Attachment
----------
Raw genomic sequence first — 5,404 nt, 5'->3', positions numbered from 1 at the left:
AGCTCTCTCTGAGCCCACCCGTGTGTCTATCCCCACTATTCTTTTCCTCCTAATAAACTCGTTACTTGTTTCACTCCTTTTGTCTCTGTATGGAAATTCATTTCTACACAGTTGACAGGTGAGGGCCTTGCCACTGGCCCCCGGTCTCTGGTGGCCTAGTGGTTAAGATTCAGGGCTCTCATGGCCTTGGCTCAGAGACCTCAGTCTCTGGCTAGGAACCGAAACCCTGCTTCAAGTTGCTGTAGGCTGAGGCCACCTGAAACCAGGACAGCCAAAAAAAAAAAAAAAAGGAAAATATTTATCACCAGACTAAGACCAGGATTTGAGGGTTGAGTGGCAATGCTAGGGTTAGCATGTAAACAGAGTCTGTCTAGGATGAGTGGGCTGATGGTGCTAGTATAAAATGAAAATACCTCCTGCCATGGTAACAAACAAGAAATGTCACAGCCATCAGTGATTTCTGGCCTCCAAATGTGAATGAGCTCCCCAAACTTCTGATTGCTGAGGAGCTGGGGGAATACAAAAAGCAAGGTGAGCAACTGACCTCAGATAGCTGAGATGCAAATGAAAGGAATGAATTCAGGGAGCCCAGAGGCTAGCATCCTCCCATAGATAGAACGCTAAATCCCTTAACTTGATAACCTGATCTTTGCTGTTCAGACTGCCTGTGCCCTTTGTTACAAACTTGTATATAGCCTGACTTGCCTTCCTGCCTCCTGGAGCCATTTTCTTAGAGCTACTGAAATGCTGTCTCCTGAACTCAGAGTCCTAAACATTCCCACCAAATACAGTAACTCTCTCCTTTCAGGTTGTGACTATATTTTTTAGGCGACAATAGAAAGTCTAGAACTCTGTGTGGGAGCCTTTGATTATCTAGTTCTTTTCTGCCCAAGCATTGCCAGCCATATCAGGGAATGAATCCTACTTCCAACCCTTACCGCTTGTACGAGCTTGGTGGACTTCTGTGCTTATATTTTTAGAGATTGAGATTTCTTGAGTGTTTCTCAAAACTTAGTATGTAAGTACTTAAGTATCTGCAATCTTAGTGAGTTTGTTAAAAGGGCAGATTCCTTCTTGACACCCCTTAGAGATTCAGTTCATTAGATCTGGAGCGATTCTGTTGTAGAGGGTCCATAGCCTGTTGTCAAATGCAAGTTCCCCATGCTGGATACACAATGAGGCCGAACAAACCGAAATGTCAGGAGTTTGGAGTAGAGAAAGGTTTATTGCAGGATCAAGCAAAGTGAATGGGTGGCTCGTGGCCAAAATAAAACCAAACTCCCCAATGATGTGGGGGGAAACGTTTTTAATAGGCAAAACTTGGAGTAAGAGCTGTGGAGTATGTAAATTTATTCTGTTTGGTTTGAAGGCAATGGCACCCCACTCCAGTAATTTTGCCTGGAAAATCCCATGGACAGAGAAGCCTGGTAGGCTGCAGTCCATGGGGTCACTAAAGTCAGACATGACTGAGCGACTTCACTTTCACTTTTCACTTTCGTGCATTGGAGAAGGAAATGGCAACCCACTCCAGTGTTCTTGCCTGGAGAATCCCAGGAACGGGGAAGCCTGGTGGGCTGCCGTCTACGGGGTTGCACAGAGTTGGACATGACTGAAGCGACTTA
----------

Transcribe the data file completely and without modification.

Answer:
Raw genomic sequence first — 5,404 nt, 5'->3', positions numbered from 1 at the left:
AGCTCTCTCTGAGCCCACCCGTGTGTCTATCCCCACTATTCTTTTCCTCCTAATAAACTCGTTACTTGTTTCACTCCTTTTGTCTCTGTATGGAAATTCATTTCTACACAGTTGACAGGTGAGGGCCTTGCCACTGGCCCCCGGTCTCTGGTGGCCTAGTGGTTAAGATTCAGGGCTCTCATGGCCTTGGCTCAGAGACCTCAGTCTCTGGCTAGGAACCGAAACCCTGCTTCAAGTTGCTGTAGGCTGAGGCCACCTGAAACCAGGACAGCCAAAAAAAAAAAAAAAAGGAAAATATTTATCACCAGACTAAGACCAGGATTTGAGGGTTGAGTGGCAATGCTAGGGTTAGCATGTAAACAGAGTCTGTCTAGGATGAGTGGGCTGATGGTGCTAGTATAAAATGAAAATACCTCCTGCCATGGTAACAAACAAGAAATGTCACAGCCATCAGTGATTTCTGGCCTCCAAATGTGAATGAGCTCCCCAAACTTCTGATTGCTGAGGAGCTGGGGGAATACAAAAAGCAAGGTGAGCAACTGACCTCAGATAGCTGAGATGCAAATGAAAGGAATGAATTCAGGGAGCCCAGAGGCTAGCATCCTCCCATAGATAGAACGCTAAATCCCTTAACTTGATAACCTGATCTTTGCTGTTCAGACTGCCTGTGCCCTTTGTTACAAACTTGTATATAGCCTGACTTGCCTTCCTGCCTCCTGGAGCCATTTTCTTAGAGCTACTGAAATGCTGTCTCCTGAACTCAGAGTCCTAAACATTCCCACCAAATACAGTAACTCTCTCCTTTCAGGTTGTGACTATATTTTTTAGGCGACAATAGAAAGTCTAGAACTCTGTGTGGGAGCCTTTGATTATCTAGTTCTTTTCTGCCCAAGCATTGCCAGCCATATCAGGGAATGAATCCTACTTCCAACCCTTACCGCTTGTACGAGCTTGGTGGACTTCTGTGCTTATATTTTTAGAGATTGAGATTTCTTGAGTGTTTCTCAAAACTTAGTATGTAAGTACTTAAGTATCTGCAATCTTAGTGAGTTTGTTAAAAGGGCAGATTCCTTCTTGACACCCCTTAGAGATTCAGTTCATTAGATCTGGAGCGATTCTGTTGTAGAGGGTCCATAGCCTGTTGTCAAATGCAAGTTCCCCATGCTGGATACACAATGAGGCCGAACAAACCGAAATGTCAGGAGTTTGGAGTAGAGAAAGGTTTATTGCAGGATCAAGCAAAGTGAATGGGTGGCTCGTGGCCAAAATAAAACCAAACTCCCCAATGATGTGGGGGGAAACGTTTTTAATAGGCAAAACTTGGAGTAAGAGCTGTGGAGTATGTAAATTTATTCTGTTTGGTTTGAAGGCAATGGCACCCCACTCCAGTAATTTTGCCTGGAAAATCCCATGGACAGAGAAGCCTGGTAGGCTGCAGTCCATGGGGTCACTAAAGTCAGACATGACTGAGCGACTTCACTTTCACTTTTCACTTTCGTGCATTGGAGAAGGAAATGGCAACCCACTCCAGTGTTCTTGCCTGGAGAATCCCAGGAACGGGGAAGCCTGGTGGGCTGCCGTCTACGGGGTTGCACAGAGTTGGACATGACTGAAGCGACTTA